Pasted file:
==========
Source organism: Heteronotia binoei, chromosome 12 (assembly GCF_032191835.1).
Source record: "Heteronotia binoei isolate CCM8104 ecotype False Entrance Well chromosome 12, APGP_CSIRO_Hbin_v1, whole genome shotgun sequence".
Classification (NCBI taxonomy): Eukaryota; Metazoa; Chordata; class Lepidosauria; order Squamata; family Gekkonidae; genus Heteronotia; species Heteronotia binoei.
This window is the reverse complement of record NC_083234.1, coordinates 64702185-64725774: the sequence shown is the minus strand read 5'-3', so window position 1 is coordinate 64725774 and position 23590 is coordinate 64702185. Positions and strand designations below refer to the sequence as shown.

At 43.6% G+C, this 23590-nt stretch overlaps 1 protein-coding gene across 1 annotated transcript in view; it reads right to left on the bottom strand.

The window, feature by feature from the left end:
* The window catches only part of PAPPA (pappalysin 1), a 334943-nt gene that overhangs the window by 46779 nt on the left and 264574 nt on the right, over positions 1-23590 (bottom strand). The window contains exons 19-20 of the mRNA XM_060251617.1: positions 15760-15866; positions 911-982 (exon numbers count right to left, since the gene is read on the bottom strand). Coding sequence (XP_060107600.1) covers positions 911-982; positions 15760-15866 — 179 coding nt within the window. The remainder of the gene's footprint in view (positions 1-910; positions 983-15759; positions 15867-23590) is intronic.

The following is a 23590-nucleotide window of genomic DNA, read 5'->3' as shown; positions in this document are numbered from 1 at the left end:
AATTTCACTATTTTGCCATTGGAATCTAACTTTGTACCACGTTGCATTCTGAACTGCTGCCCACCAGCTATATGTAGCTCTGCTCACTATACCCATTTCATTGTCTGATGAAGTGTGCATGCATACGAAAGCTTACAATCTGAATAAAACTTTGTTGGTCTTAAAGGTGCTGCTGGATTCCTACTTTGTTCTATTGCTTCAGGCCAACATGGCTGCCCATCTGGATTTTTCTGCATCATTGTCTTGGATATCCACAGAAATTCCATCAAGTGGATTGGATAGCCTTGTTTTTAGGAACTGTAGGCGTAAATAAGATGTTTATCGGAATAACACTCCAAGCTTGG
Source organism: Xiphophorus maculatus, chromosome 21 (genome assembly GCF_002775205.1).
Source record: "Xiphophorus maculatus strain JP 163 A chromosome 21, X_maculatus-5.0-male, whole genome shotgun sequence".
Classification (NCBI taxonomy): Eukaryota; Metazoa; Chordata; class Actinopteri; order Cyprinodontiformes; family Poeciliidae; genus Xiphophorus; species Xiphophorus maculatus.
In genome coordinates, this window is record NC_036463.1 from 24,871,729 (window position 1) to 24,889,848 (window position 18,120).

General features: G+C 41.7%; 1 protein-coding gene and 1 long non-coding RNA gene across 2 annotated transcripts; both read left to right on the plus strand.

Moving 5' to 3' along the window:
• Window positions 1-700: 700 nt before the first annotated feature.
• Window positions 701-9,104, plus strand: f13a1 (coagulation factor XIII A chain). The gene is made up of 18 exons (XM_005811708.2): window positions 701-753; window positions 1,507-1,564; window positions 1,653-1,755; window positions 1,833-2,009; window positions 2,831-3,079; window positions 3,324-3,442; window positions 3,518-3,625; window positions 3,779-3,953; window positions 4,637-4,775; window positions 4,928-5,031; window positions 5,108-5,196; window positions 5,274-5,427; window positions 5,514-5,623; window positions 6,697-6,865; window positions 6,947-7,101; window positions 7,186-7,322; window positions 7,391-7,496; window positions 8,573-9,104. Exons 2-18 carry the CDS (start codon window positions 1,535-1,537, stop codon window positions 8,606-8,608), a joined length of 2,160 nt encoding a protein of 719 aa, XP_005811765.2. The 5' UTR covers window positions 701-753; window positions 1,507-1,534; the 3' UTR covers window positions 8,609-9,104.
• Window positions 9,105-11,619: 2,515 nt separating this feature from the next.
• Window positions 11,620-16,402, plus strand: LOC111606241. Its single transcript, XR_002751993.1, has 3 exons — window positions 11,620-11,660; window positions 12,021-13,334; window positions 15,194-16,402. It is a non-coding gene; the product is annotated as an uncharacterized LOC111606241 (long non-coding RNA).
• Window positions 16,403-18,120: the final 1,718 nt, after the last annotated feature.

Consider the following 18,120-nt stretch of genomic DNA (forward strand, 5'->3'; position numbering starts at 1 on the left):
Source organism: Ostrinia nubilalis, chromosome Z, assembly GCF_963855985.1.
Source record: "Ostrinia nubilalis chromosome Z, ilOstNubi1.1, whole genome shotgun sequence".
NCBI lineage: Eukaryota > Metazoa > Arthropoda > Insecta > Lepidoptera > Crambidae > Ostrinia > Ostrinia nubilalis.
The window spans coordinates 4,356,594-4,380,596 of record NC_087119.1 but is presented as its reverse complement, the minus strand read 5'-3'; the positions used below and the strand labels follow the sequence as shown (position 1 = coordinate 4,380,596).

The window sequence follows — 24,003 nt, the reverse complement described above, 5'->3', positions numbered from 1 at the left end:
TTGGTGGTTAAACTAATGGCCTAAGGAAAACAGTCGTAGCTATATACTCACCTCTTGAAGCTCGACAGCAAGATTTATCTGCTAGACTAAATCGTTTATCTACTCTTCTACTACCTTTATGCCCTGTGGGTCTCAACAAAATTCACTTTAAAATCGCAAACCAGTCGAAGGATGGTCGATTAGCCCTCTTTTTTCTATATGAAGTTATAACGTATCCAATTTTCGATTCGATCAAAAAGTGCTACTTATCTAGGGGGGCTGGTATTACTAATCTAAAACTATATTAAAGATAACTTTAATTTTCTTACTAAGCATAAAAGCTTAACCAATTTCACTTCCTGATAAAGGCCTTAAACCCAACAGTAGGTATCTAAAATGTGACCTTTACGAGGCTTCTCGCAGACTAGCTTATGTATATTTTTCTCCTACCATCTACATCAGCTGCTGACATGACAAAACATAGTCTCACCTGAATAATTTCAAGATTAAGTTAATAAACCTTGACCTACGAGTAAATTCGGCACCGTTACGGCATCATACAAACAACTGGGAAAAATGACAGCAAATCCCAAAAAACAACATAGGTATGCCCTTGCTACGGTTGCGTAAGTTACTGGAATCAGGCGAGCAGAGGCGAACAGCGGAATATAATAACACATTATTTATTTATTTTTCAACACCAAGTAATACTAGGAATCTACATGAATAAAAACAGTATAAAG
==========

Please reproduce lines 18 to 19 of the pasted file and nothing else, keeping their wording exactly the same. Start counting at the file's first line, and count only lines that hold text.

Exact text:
• Window positions 9,105-11,619: 2,515 nt separating this feature from the next.
• Window positions 11,620-16,402, plus strand: LOC111606241. Its single transcript, XR_002751993.1, has 3 exons — window positions 11,620-11,660; window positions 12,021-13,334; window positions 15,194-16,402. It is a non-coding gene; the product is annotated as an uncharacterized LOC111606241 (long non-coding RNA).